Special Guest Blogger: My Twins Experience!
My Twins Experience – Blog 1 of a New Series- by NMO member Manda L.
My entire adult life I never thought it would be easy for me to have kids. I was always irregular, sometimes going a year and a half without a cycle, and sometimes bleeding for almost 9 months straight. Doctors wouldn’t look into it until I said I was ready to have kids and they would just stick me back on the pill.
Finally, my husband and I decided that we would like to try to have a baby and I figured that it would take about 6 months for me to get pregnant. I also found out you have to say you have been trying for a year before a doctor would look into why you haven’t conceived, So, i had to fib a little to get the ball rolling.
I went in and got blood tests and ultrasounds and my husband had to get checked out as well. Everything came back normally except that the ultrasound showed that I most likely had polycystic ovarian syndrome, even though the blood test results did not match. But the doctor decided to put me on Clomid and gave me a very strict schedule to follow. She briefly told me about the 5% chance of having twins with Clomid and asked if we had thought about that possibility. We were like, “yeah, we thought about it, but chances are it won’t be us.” Famous last words…
On the 28th day of the schedule I was to take a pregnancy test, if negative, on day 30, go get blood tests to see if I ovulated. So I just bought a Dollar Tree pregnancy test and took it. I watched it and nothing was changing so I left it for a little bit. Being pretty sure it was most likely negative I asked my husband to check it and he said it was negative. But the next morning before work, I just needed to check for sure, so I dug it out of the trash and there was an extremely faint second line, barely noticeable. I had no more tests and no time and my husband and I went to work all day tormenting ourselves to know if that really just happened or if we were just seeing things. So when we got home we went to buy 4 more tests, the one that actually says the word pregnant and a couple more cheapy ones. They were all positive! So I started calling people at 11 at night to tell them because many knew this was the day for us to find out, and we were overloaded with excitement and so many emotions, it was really surreal for us to think after 5 years of marriage this was happening!!!
So things were going just as planned. We went to all of our doctor visits, heard the heart beat a few times, my uterus measured out normally. Thinking back there were two times where she was listening for a heartbeat and we heard a single beat and then she moved to the other side of my stomach and we heard a stronger beat. We just figured we were hearing it better from that spot. However, things started to change when my blood test for Downs Syndrome showed that I had 50/50 chance of having a Downs baby. Luckily, the place they sent me for my ultrasound also had doctors specializing in genetics. So when we made our ultrasound appointment we also made an appointment to talk about our test results right after. I was 18 weeks and sooo excited about finding out what I was having. I was 99% sure it was a girl. We went in and I laid down gave the guy my belly he put the jelly on, swiped it around my stomach for 5 seconds, and we saw what was on the screen but it he did it so fast that what we saw couldn’t register. He was like “Well, I will be right back because I have to go let the receptionist know I have 2 babies here and I am going to be running late.” I couldn’t tell if he was joking or if he thought we knew already or if that was his fun way of telling us. It took a minute to understand what he was telling us. I think I said “what?” about 50 times and my husband was just stunned.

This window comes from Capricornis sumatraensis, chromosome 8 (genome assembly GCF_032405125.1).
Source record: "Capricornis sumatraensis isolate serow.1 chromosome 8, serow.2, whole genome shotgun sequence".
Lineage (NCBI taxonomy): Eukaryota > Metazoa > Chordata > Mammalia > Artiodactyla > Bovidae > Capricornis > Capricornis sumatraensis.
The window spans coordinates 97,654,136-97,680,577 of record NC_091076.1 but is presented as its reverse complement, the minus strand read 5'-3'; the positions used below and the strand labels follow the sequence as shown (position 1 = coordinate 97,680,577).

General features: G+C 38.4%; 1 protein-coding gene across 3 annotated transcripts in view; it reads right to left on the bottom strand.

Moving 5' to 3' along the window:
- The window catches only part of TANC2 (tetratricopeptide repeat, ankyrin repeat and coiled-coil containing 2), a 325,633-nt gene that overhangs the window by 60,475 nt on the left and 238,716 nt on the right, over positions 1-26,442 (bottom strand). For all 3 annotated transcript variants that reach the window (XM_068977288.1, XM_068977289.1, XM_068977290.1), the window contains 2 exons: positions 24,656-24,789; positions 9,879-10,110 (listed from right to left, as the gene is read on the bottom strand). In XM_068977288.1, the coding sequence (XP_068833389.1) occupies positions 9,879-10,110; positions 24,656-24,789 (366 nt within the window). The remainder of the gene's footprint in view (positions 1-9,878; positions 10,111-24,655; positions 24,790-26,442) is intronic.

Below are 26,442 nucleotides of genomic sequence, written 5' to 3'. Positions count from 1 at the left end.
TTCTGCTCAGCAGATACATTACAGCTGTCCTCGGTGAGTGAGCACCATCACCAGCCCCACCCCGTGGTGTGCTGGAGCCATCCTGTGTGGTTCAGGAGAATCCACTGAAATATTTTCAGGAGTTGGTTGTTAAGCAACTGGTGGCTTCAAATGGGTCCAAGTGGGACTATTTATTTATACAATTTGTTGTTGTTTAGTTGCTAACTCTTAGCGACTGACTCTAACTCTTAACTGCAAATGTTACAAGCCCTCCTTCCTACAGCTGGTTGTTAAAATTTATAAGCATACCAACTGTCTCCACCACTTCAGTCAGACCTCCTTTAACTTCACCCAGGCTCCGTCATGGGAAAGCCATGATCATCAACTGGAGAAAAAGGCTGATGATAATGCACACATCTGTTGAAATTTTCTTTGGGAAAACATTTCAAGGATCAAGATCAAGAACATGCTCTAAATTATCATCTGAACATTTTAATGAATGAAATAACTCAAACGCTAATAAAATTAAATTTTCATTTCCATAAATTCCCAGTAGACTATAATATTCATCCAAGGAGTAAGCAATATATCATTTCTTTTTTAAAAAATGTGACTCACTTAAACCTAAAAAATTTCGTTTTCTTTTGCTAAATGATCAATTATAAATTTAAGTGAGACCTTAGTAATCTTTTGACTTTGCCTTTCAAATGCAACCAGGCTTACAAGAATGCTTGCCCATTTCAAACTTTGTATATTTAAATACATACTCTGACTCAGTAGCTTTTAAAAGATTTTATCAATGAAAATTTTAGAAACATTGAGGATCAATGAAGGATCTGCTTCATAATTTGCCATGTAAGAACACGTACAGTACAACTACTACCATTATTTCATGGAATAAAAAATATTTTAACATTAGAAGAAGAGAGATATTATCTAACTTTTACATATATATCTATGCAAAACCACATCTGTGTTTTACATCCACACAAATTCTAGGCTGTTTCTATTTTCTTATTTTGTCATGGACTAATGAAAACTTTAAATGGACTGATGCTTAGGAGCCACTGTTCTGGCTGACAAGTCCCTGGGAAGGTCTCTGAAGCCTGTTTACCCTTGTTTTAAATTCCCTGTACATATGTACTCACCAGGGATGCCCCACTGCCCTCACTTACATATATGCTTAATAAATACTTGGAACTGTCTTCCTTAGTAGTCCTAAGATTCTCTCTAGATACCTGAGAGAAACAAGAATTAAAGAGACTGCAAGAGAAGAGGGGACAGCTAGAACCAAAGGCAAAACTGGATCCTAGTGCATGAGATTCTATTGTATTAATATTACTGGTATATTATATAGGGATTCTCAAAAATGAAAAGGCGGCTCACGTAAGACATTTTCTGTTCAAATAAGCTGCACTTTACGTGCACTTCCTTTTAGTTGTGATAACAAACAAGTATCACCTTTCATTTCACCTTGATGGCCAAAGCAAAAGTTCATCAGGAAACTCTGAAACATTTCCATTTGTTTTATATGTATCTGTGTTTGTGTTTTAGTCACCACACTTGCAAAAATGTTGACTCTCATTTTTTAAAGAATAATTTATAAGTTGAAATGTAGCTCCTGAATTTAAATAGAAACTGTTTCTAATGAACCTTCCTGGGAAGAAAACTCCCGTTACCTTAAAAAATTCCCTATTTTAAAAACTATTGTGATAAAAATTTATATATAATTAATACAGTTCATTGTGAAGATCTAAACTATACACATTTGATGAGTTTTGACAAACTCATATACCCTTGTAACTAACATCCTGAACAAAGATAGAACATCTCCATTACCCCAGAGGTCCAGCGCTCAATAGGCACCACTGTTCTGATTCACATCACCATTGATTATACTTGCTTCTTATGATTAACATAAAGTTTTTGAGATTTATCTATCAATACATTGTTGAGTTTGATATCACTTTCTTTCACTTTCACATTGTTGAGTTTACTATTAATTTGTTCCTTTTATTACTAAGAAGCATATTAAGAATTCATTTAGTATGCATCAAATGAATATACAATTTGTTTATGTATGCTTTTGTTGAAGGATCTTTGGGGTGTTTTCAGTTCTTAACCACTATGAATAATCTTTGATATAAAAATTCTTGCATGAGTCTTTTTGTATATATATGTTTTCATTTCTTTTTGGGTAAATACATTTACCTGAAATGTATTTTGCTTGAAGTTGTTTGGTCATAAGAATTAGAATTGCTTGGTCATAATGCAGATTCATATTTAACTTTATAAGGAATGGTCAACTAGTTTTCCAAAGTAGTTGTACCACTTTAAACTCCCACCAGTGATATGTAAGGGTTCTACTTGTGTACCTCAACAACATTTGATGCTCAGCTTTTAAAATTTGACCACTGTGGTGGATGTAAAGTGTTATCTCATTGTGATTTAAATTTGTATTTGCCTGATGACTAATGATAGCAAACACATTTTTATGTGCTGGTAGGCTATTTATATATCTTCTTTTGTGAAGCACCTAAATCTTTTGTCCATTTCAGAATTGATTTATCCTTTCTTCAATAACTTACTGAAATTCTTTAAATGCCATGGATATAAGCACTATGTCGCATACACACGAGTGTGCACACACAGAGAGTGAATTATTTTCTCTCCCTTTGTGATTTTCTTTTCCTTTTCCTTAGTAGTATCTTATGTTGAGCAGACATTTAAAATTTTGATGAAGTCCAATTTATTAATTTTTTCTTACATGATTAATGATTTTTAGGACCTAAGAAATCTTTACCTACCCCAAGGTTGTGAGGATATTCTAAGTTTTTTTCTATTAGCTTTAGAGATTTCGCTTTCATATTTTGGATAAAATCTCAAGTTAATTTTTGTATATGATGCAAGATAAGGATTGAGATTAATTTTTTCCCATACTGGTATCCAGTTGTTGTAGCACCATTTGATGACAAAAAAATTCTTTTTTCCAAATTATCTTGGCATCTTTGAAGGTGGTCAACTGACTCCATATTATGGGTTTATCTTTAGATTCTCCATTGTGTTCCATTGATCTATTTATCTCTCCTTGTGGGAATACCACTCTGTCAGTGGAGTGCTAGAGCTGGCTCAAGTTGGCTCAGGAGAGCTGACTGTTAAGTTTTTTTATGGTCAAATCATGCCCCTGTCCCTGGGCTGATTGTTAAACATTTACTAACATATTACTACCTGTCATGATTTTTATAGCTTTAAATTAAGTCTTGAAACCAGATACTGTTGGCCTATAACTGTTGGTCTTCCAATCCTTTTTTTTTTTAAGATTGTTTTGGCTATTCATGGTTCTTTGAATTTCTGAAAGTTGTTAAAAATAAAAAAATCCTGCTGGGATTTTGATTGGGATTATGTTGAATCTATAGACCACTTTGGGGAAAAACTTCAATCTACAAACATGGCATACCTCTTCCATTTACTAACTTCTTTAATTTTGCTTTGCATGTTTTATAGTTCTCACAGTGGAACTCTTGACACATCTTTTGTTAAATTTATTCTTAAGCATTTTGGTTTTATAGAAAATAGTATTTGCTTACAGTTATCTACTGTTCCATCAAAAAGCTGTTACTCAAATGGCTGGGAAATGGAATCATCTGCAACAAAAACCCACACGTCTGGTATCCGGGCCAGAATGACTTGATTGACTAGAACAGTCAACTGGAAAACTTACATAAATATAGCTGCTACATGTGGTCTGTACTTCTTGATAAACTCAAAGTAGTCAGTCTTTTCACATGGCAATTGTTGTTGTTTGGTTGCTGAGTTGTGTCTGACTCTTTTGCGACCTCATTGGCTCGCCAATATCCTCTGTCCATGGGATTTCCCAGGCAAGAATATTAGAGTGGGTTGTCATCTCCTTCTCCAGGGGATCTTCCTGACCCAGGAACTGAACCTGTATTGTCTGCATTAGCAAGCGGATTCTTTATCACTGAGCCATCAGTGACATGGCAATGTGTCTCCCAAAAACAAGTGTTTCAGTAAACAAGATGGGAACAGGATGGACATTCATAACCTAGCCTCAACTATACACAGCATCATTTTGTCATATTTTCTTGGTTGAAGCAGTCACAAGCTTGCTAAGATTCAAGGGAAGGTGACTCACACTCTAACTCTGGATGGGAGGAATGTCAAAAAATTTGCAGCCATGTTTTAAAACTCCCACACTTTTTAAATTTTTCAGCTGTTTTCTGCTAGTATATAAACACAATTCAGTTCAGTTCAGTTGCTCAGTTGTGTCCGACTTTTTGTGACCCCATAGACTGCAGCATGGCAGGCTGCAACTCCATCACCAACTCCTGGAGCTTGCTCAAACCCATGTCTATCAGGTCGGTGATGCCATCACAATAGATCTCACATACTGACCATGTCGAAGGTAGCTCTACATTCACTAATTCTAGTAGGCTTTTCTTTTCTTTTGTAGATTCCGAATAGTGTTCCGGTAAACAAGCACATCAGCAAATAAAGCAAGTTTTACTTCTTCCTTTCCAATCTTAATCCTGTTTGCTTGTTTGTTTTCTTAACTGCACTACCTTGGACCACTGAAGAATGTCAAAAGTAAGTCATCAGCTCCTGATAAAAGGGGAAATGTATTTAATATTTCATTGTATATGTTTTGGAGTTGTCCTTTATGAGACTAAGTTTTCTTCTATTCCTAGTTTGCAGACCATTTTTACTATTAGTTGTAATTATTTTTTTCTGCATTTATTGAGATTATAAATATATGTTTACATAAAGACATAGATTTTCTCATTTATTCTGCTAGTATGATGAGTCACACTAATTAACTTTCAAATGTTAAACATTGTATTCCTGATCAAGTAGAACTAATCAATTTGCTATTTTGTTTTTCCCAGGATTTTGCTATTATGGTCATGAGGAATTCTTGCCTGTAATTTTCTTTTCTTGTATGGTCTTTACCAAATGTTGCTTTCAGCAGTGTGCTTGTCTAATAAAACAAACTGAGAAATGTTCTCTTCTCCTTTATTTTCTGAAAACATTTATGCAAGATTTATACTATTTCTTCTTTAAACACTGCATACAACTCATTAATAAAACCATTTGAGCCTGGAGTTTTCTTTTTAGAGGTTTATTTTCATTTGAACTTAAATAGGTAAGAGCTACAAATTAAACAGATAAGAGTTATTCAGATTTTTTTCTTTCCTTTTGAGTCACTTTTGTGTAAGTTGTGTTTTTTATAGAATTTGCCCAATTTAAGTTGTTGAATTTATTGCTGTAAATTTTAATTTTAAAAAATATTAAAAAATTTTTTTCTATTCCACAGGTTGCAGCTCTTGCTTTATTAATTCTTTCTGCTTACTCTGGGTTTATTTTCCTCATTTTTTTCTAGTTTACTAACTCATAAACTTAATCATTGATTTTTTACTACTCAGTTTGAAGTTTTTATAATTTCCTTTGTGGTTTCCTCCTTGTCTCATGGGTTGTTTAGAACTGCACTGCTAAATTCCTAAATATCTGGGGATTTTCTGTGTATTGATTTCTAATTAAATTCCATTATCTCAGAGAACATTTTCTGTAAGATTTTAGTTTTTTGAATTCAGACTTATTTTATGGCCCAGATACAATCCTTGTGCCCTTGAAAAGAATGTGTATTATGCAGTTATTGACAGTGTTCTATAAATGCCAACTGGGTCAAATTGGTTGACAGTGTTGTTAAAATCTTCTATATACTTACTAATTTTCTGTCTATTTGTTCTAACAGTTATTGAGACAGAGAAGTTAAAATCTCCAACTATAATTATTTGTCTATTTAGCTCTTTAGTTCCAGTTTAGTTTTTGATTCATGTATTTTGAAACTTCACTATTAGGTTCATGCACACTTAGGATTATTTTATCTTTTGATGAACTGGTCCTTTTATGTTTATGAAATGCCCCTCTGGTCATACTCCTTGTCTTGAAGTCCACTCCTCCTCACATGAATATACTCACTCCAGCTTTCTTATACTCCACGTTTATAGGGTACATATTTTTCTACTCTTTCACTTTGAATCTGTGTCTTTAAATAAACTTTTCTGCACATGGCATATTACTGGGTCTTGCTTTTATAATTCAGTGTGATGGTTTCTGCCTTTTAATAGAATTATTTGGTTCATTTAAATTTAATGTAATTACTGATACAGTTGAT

I have never been so elated, energized, shocked and completely terrified out of my mind in my life. The only thing I think that could surprise me more would be winning the lottery, maybe. Then, all these thoughts popped in my head: is it girl/girl, boy/boy, or one of each? What will my family think? Will they be willing to help us out? How much stuff will I need and how will we get the money to get it all? What kind of delivery will I have? What about work? I couldn’t think straight!! But mostly I kept thinking that this is all happening for a reason and no matter what it will all work out just fine. But at least one of my questions could be answered right away and we found out we were having identical girls!!!
Things really got busy after that. Every multiple pregnancy is considered high risk and there ends up being a lot more you have to do for good prenatal care. We started out with having an ultrasound every 3 weeks, then my regular monthly doctors visits. But then baby B (who we now call Leah), was not gaining as much weight as her sister Jayden (aka baby A). So then we went to once a week ultrasounds and monthly doctors visits, plus we had to go the hospital twice to get steroid injections in case they where born early so their lungs would be further developed. Around 7 months we started doing 2 ultrasounds per week and would then see the doctor every 2 weeks. Luckily at 8 months I decided to stop working so I had nothing else to do but these appointments for the most part. However, it was a 30 minute drive each way and really sucked the gas out of our car in the middle of the gigantic gas prices.